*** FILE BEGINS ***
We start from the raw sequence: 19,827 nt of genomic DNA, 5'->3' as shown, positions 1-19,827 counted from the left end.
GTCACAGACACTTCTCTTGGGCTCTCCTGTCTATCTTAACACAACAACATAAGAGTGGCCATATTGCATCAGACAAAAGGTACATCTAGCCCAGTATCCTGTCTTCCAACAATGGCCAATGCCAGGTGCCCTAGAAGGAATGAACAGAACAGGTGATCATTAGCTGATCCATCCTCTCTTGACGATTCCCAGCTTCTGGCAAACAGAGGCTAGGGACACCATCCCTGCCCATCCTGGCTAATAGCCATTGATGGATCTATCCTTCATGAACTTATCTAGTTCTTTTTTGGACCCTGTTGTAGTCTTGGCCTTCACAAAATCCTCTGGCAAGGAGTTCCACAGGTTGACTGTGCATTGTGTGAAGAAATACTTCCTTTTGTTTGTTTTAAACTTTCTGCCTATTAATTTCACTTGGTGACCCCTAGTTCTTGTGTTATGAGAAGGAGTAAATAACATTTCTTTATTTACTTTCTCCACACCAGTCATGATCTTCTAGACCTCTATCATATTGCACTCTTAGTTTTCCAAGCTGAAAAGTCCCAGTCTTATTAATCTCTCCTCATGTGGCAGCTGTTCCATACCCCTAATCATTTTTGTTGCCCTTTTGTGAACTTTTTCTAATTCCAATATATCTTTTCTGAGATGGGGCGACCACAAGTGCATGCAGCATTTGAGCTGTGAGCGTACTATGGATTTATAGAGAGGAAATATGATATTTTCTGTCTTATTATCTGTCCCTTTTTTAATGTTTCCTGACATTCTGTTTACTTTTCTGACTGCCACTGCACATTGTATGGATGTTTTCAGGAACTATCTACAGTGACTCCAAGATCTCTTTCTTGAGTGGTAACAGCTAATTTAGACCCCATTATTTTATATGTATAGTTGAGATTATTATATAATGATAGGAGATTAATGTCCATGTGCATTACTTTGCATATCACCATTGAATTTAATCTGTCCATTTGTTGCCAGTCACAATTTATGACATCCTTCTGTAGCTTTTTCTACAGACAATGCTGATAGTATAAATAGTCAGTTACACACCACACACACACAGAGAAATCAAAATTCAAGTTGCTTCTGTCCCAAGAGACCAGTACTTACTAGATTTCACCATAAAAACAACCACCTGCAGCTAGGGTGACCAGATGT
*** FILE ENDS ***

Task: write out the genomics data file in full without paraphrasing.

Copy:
We start from the raw sequence: 19,827 nt of genomic DNA, 5'->3' as shown, positions 1-19,827 counted from the left end.
GTCACAGACACTTCTCTTGGGCTCTCCTGTCTATCTTAACACAACAACATAAGAGTGGCCATATTGCATCAGACAAAAGGTACATCTAGCCCAGTATCCTGTCTTCCAACAATGGCCAATGCCAGGTGCCCTAGAAGGAATGAACAGAACAGGTGATCATTAGCTGATCCATCCTCTCTTGACGATTCCCAGCTTCTGGCAAACAGAGGCTAGGGACACCATCCCTGCCCATCCTGGCTAATAGCCATTGATGGATCTATCCTTCATGAACTTATCTAGTTCTTTTTTGGACCCTGTTGTAGTCTTGGCCTTCACAAAATCCTCTGGCAAGGAGTTCCACAGGTTGACTGTGCATTGTGTGAAGAAATACTTCCTTTTGTTTGTTTTAAACTTTCTGCCTATTAATTTCACTTGGTGACCCCTAGTTCTTGTGTTATGAGAAGGAGTAAATAACATTTCTTTATTTACTTTCTCCACACCAGTCATGATCTTCTAGACCTCTATCATATTGCACTCTTAGTTTTCCAAGCTGAAAAGTCCCAGTCTTATTAATCTCTCCTCATGTGGCAGCTGTTCCATACCCCTAATCATTTTTGTTGCCCTTTTGTGAACTTTTTCTAATTCCAATATATCTTTTCTGAGATGGGGCGACCACAAGTGCATGCAGCATTTGAGCTGTGAGCGTACTATGGATTTATAGAGAGGAAATATGATATTTTCTGTCTTATTATCTGTCCCTTTTTTAATGTTTCCTGACATTCTGTTTACTTTTCTGACTGCCACTGCACATTGTATGGATGTTTTCAGGAACTATCTACAGTGACTCCAAGATCTCTTTCTTGAGTGGTAACAGCTAATTTAGACCCCATTATTTTATATGTATAGTTGAGATTATTATATAATGATAGGAGATTAATGTCCATGTGCATTACTTTGCATATCACCATTGAATTTAATCTGTCCATTTGTTGCCAGTCACAATTTATGACATCCTTCTGTAGCTTTTTCTACAGACAATGCTGATAGTATAAATAGTCAGTTACACACCACACACACACAGAGAAATCAAAATTCAAGTTGCTTCTGTCCCAAGAGACCAGTACTTACTAGATTTCACCATAAAAACAACCACCTGCAGCTAGGGTGACCAGATGT